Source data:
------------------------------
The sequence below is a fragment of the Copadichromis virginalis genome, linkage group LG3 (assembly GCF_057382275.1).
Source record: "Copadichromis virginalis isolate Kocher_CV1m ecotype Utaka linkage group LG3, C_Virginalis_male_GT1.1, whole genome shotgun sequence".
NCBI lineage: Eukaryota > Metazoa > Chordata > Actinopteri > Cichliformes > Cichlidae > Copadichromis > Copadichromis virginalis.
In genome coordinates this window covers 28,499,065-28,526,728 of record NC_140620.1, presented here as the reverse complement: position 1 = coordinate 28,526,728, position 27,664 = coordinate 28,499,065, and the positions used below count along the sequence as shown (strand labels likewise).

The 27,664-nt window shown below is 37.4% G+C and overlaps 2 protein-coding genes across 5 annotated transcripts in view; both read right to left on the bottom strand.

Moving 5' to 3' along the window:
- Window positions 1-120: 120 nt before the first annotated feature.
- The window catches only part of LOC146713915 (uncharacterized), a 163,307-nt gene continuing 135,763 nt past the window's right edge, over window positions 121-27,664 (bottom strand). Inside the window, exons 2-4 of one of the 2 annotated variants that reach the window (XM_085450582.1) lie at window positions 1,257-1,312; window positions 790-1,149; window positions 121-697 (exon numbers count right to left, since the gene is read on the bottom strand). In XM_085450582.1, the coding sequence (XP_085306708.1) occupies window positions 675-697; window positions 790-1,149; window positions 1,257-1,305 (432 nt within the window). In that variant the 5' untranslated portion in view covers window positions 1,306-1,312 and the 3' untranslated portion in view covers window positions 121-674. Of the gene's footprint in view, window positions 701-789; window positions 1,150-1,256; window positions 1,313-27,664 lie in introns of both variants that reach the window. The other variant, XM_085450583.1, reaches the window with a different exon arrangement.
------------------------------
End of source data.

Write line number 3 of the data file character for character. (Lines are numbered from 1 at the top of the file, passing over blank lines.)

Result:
NCBI lineage: Eukaryota > Metazoa > Chordata > Actinopteri > Cichliformes > Cichlidae > Copadichromis > Copadichromis virginalis.